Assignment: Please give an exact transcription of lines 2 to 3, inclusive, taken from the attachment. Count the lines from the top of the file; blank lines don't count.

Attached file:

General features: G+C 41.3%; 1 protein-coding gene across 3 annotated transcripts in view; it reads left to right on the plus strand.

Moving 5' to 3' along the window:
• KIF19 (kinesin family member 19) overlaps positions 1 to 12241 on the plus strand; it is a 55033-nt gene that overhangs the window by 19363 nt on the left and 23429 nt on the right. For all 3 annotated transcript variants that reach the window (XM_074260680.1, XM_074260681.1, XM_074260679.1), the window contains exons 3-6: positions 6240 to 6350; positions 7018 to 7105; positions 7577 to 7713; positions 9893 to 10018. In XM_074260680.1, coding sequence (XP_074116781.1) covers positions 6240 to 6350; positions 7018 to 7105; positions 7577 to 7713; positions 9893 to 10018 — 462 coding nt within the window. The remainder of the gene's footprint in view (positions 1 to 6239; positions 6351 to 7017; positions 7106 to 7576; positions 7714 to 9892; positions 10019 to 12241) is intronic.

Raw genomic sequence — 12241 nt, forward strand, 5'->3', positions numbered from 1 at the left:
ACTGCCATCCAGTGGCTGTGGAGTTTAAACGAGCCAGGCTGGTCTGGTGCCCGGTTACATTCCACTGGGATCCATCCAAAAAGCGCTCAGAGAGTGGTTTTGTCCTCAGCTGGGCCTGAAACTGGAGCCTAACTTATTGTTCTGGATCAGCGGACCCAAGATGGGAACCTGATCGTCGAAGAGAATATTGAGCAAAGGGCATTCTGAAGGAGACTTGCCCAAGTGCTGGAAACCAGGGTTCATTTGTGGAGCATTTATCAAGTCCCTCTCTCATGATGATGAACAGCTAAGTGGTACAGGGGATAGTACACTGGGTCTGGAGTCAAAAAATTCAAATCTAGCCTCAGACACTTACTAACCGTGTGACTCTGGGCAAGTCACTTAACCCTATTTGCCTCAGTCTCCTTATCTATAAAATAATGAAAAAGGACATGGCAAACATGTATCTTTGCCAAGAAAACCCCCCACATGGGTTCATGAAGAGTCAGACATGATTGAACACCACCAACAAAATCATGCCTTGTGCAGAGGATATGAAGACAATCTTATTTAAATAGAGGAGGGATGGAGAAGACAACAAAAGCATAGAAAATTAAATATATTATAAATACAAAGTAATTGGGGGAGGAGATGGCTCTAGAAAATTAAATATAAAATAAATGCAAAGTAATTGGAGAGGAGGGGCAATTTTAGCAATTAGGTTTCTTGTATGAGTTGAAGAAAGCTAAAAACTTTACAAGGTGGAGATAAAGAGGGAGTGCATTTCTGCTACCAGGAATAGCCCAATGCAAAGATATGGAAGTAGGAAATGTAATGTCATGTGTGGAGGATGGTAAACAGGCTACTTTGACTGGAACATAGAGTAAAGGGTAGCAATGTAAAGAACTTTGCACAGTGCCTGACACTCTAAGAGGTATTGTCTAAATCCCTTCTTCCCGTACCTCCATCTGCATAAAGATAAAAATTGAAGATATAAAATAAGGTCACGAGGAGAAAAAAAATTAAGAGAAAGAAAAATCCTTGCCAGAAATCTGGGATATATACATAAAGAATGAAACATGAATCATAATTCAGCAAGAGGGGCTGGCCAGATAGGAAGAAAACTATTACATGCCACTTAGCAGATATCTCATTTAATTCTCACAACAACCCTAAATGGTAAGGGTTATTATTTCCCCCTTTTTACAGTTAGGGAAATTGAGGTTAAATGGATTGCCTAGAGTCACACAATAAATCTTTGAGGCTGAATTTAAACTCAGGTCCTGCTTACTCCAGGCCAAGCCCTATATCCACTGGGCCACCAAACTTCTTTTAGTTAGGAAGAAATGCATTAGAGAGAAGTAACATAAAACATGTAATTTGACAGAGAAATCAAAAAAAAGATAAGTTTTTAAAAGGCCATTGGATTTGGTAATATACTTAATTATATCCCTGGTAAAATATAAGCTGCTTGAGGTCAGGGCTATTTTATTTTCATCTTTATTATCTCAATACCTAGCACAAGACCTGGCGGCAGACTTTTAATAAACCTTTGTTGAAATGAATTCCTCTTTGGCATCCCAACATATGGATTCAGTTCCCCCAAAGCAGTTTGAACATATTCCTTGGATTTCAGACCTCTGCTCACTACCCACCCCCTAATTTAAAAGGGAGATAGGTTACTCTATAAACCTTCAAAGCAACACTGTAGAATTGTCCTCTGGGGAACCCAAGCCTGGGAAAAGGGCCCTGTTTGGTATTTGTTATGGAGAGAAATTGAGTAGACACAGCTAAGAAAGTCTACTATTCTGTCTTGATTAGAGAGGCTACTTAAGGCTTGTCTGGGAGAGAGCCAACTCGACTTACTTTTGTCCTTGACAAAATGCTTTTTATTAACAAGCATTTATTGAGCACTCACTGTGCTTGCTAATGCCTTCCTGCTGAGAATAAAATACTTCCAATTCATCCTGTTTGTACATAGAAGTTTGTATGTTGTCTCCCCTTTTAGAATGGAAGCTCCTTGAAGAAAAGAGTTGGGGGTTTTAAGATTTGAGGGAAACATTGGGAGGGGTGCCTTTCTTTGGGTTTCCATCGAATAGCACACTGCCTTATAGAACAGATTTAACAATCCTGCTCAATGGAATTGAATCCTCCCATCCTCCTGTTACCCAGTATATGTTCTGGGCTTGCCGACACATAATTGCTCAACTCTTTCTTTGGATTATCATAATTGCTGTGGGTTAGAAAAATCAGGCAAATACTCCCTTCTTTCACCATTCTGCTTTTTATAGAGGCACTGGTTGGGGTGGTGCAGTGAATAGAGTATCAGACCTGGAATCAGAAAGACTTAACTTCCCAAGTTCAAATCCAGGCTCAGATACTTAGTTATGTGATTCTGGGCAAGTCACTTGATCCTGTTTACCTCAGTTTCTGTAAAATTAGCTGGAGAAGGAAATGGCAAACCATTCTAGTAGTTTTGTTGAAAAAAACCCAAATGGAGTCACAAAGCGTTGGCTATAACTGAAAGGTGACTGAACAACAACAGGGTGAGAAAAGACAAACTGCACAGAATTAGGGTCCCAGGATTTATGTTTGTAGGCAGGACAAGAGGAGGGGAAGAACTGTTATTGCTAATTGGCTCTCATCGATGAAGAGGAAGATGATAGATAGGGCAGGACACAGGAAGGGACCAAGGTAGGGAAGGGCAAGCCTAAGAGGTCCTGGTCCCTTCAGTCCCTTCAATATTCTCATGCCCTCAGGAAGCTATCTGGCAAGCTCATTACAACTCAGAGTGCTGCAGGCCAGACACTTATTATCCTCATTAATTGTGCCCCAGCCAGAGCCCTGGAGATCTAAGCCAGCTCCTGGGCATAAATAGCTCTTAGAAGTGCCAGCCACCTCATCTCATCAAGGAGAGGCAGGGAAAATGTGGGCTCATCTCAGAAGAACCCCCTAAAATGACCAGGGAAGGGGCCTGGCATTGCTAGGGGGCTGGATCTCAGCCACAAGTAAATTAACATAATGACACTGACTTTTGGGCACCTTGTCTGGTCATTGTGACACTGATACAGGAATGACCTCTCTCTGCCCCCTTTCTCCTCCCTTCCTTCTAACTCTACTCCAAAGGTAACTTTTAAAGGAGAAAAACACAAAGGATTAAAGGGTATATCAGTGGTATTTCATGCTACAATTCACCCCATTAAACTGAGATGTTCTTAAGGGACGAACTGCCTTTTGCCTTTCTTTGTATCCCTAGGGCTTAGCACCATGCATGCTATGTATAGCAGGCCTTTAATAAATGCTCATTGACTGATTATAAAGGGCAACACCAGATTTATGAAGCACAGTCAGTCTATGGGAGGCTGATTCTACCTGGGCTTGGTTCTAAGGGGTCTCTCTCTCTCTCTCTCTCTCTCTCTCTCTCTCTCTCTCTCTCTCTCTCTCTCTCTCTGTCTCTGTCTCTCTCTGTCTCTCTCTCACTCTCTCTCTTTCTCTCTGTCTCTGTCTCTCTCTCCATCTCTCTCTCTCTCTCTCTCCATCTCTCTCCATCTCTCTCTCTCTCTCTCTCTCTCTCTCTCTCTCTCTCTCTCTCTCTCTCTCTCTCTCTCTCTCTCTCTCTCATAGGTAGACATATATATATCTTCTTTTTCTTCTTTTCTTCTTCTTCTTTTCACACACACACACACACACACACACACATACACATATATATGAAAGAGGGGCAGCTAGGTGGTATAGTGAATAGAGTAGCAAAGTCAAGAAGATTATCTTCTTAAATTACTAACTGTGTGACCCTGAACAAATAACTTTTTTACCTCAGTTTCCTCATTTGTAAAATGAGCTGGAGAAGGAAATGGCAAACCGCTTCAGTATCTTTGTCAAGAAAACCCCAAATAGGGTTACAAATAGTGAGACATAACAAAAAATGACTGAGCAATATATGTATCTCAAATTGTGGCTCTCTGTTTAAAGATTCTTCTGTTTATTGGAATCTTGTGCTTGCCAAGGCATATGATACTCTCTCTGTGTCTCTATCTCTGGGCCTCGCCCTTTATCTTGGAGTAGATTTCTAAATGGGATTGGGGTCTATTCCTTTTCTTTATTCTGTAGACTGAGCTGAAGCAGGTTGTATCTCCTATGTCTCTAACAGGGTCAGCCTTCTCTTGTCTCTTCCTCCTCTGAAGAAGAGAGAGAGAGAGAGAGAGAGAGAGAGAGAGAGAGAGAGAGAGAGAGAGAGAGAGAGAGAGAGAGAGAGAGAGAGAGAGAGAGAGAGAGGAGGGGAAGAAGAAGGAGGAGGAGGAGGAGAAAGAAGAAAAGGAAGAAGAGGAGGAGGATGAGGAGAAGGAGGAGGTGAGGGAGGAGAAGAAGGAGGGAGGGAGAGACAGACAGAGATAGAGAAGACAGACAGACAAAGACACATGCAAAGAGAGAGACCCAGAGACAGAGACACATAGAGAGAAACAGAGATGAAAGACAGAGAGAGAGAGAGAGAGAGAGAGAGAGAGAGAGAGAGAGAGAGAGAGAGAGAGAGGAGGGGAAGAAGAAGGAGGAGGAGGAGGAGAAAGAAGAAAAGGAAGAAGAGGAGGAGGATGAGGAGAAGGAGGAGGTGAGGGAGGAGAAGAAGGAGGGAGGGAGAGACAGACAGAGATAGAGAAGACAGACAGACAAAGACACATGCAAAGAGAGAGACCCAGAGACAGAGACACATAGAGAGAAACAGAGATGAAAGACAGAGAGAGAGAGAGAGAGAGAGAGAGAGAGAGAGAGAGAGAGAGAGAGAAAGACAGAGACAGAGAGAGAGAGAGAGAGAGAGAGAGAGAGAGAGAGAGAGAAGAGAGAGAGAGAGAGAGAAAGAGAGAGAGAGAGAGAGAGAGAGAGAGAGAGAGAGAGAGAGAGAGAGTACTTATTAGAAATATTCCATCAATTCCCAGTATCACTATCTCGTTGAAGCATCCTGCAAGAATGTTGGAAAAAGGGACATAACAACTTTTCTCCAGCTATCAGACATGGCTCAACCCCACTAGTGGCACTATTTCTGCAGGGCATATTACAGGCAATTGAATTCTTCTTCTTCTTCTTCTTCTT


Moving 5' to 3' along the window:
• KIF19 (kinesin family member 19) overlaps positions 1 to 12241 on the plus strand; it is a 55033-nt gene that overhangs the window by 19363 nt on the left and 23429 nt on the right. For all 3 annotated transcript variants that reach the window (XM_074260680.1, XM_074260681.1, XM_074260679.1), the window contains exons 3-6: positions 6240 to 6350; positions 7018 to 7105; positions 7577 to 7713; positions 9893 to 10018. In XM_074260680.1, coding sequence (XP_074116781.1) covers positions 6240 to 6350; positions 7018 to 7105; positions 7577 to 7713; positions 9893 to 10018 — 462 coding nt within the window. The remainder of the gene's footprint in view (positions 1 to 6239; positions 6351 to 7017; positions 7106 to 7576; positions 7714 to 9892; positions 10019 to 12241) is intronic.